Recovery from trauma is not an event. It is a long journey home. A journey with life-altering effects. Drawing on thirty years of experience, Dr. Bessel Van Der Kolk, one of the world’s foremost experts on this subject sums up its impact: “Most rape victims, combat soldiers and children who have been molested become so upset when they think about what they experienced that they try to push it out of their minds, [and] act like nothing happened (The Body Keeps the Score, Prologue, 1).” As you can imagine it takes tremendous energy to move on while carrying a memory of terror that you’re too ashamed to talk about. Feeling small and weak some compensate by being strong and successful to deflect their shame and downplay their chronic loneliness. Numbing feelings for a lifetime to survive, we feel disembodied, displaced and often spiritually homeless. To Van Der Kolk's research," trauma reshapes both body and brain, compromising sufferers’ capacities for pleasure, relationships, self-control and trust (ibid, jacket). New Testament Professor and adult survivor Andrew Schmutzer's names being abused as "Majestically Broken:"
Collector-of-Fragments, we are broken now.
Fragmented are simple expectations.
Fragmented are life-giving hopes.
Fragmented are ligaments of faith.
How good are you at:
Mending pieces of lives?
The dismembered, displaced and disoriented need to know
Facing what the Center for Disease Control calls a "hidden epidemic" in this country how can faith communities respond faithfully? For starters, the definition for child abuse is broader than you might think. It not only involves physical contact and penetration. It's any sexual act between an adult and a minor, or between two minors, when one exerts power over the other; forcing, coercing or persuading a child to engage in any type of sexual act; non-contact acts such as exhibitionism, exposure to pornography, voyeurism, and communicating in a sexual manner by phone or Internet (http://www.D2L.org/LearnTheFacts
). Because in the words of the then-Globe editor Marty Baron "We’re going after the system,” it's important to begin by raising awareness among leaders and educating and equipping whole congregations:
- Put the subject of child abuse on the Agenda of you governing boards monthly meeting. Provide this fact sheet for discussion (http://nctsn.org/nctsn_assets/pdfs/caring/ChildSexualAbuseFactSheet.pdf').
- See “Spotlight.” Raise awareness among churchgoers by utilizing the UCC’s newly published discussion guide (http://www.ucc.org/_spotlight_discussion_guide_a_meaningful_conversation_starter_for_preventing_sexual_abuse_in_churches).
- Arrange training for clergy and staff by a qualified clinician (http://www.beverlyweinhold.org) to learn how to respond to a victim’s disclosures, offer informed pastoral care and make appropriate referrals to community resources.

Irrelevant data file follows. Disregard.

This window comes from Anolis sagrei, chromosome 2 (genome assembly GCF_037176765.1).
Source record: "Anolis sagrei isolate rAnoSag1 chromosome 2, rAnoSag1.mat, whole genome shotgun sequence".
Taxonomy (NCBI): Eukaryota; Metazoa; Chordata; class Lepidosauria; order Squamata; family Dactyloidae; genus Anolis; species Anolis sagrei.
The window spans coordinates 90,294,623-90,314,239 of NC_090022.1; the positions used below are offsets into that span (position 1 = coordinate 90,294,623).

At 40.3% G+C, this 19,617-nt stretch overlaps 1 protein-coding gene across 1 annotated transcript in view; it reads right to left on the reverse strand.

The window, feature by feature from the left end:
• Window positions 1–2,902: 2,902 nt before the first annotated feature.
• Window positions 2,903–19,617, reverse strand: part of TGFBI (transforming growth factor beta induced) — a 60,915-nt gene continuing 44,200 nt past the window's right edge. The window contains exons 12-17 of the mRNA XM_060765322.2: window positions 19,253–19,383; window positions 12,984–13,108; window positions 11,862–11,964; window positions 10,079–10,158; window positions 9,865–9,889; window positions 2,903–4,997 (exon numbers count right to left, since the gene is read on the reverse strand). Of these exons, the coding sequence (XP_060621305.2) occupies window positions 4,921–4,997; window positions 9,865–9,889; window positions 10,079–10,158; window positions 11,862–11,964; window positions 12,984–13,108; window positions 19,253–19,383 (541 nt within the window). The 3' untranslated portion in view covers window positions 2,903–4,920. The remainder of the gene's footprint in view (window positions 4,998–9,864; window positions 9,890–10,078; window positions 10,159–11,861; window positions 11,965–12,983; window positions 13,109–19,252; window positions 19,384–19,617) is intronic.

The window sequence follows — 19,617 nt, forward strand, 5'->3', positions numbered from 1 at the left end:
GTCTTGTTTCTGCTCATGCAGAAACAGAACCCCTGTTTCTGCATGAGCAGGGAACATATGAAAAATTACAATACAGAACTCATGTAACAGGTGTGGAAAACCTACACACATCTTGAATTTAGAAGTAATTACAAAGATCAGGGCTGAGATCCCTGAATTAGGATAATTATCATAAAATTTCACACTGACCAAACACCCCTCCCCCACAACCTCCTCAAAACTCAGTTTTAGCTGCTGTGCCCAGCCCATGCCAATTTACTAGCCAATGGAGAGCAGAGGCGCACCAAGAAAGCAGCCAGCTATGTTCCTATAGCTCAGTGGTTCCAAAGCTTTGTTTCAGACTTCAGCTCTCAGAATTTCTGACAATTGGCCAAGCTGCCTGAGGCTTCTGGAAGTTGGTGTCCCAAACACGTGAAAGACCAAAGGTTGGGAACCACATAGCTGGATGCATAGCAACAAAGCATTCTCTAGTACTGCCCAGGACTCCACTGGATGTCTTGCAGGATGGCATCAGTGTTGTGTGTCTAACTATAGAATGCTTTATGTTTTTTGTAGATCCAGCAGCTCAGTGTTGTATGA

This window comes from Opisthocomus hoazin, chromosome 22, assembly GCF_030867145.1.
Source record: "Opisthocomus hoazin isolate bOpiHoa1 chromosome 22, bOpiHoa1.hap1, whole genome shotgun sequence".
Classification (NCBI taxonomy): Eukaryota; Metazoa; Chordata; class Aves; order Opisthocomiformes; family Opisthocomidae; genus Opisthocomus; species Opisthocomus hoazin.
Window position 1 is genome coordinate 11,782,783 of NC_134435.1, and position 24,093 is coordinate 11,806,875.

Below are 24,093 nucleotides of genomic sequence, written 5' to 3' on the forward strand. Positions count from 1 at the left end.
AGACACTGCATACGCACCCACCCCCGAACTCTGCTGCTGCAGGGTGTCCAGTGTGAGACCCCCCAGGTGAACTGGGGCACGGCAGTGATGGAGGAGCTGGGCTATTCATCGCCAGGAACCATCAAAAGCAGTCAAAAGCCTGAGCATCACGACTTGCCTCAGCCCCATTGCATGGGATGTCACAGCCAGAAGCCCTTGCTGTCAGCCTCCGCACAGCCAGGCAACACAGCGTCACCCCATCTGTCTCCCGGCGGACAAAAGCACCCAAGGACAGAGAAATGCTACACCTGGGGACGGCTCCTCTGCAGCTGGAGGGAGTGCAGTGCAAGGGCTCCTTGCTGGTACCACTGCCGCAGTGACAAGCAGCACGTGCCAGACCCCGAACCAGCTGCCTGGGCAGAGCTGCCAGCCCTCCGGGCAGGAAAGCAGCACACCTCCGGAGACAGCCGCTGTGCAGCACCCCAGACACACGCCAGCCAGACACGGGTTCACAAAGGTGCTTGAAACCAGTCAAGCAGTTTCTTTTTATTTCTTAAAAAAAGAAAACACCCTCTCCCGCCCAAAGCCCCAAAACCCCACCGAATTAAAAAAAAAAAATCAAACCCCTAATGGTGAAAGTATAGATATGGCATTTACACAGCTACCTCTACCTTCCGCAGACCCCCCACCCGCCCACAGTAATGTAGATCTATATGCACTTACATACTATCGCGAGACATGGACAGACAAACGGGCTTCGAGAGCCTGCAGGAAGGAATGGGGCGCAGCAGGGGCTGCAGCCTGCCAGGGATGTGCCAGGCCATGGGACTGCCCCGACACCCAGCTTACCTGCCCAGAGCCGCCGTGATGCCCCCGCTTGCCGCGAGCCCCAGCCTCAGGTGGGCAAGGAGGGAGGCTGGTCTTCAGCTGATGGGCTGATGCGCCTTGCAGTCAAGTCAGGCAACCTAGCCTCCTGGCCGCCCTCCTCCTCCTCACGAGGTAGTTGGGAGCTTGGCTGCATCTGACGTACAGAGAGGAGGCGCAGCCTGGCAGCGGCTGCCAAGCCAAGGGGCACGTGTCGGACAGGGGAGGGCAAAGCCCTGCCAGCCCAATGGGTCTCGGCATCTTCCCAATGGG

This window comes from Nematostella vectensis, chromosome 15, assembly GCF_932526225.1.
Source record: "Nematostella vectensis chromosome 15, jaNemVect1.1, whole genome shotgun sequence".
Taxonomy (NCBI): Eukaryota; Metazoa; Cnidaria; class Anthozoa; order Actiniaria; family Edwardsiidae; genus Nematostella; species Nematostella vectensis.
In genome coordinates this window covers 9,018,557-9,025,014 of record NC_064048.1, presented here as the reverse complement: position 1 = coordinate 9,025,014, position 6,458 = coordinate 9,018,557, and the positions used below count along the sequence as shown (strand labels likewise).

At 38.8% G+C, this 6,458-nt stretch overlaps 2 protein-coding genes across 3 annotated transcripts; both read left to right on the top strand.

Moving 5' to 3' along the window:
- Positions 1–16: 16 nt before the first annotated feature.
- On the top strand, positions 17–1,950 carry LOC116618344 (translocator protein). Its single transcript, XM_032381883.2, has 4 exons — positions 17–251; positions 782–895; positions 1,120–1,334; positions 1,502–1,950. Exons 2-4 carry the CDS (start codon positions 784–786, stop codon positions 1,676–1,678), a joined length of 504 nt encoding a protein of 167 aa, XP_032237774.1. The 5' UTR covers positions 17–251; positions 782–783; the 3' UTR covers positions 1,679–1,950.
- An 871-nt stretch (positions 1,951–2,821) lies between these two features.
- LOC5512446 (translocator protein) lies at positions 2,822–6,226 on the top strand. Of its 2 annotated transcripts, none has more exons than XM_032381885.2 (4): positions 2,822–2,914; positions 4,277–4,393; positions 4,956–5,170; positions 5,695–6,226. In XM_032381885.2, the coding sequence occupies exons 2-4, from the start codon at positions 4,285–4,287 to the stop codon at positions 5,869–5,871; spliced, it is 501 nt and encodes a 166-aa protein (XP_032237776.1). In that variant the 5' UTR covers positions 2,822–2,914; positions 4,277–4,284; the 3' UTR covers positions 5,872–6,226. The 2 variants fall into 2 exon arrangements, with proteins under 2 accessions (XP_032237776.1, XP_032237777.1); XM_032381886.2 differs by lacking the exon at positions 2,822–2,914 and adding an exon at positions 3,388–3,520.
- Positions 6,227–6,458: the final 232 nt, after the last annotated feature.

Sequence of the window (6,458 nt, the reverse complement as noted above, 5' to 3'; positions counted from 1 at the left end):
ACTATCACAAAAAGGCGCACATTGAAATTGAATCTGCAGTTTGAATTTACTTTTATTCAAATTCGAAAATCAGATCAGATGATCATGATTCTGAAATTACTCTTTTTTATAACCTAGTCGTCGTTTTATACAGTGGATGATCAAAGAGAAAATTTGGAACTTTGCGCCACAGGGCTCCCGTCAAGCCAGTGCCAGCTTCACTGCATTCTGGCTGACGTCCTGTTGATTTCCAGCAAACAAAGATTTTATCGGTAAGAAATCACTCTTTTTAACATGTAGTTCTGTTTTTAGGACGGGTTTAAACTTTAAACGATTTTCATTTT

- Learn the reporting laws for child abuse in your state and have a conversation with victim advocates or law enforcement authorities about how to recognize and when to report offending behaviors (https://www.childwelfare.gov/topics/systemwide/laws-policies/statutes/manda/).
- April is Child Abuse Awareness Month. Preach a sermon on it, light a candle and pray for victims in a worship service. And invite a Women's Center or Shelter to speak in a 'spotlight' moment during the service and have a conversation a coffee after church.
- Be proactive and make a plan based on best practices in case of an allegation against a clergyperson, staff, volunteer or congregant in your faith community (http://www.gundersenhealth.org/upload/docs/NCPTC/Jacobs-Hope/Jacobs-Hope-vol2-issue1.pdf).
Summarizing, a faithful response to child sexual abuse that brings restorative justice includes holding perpetrators accountable, believing and supporting victims and including congregations with appropriate levels of disclosure rather than imposing a gag order. Healing involves the whole community to ensure that the same cycle won't recycle again. Prevention requires raising awareness, breaking the silence and equipping the system and making a plan. Child abuse is an adult problem. If we see something we must be brave enough to say something. Where were you,” Robinson asks Jim Sullivan in “Spotlight” the movie. “I don’t know Robbie. We all knew something was going on. Where were you?”
Butler, S. (1979). Conspiracy of Silence: The trauma of incest. Sierra Nevada, CA: Volcano.
Felletti, et al. “Relationship of Childhood Abuse and Household Dysfunction to Many of the Leading Causes of Death in Adults: The Adverse Childhood Experiences (ACE) Study.” American Journal of Preventive Medicine 14, no 4 (1998): 245-58.
Fortune, M. (1983). Sexual Violence: The unmentionable sin. Cleveland, OH: Pilgrim.
Larson, S. “Spotlight” and its revelations.” New Yorker Magazine (Dec 8,2015).
Pagen-Faust, B., et al and McCarthy, T. Spotlight. (2015). US: Open Road Films.
Schumtzer, A. Ed. (2011). The Long Journey Home. Eugene, Or: Wipf & Stock.
Schumutzer, A. “We Are Majestically Broken.” The Long Journey Home. (2011): Appendix.
Van Der Kolk, B. (2014). The Body Keeps the Score: Brain, mind and body in the healing of
trauma. NY: Penquin.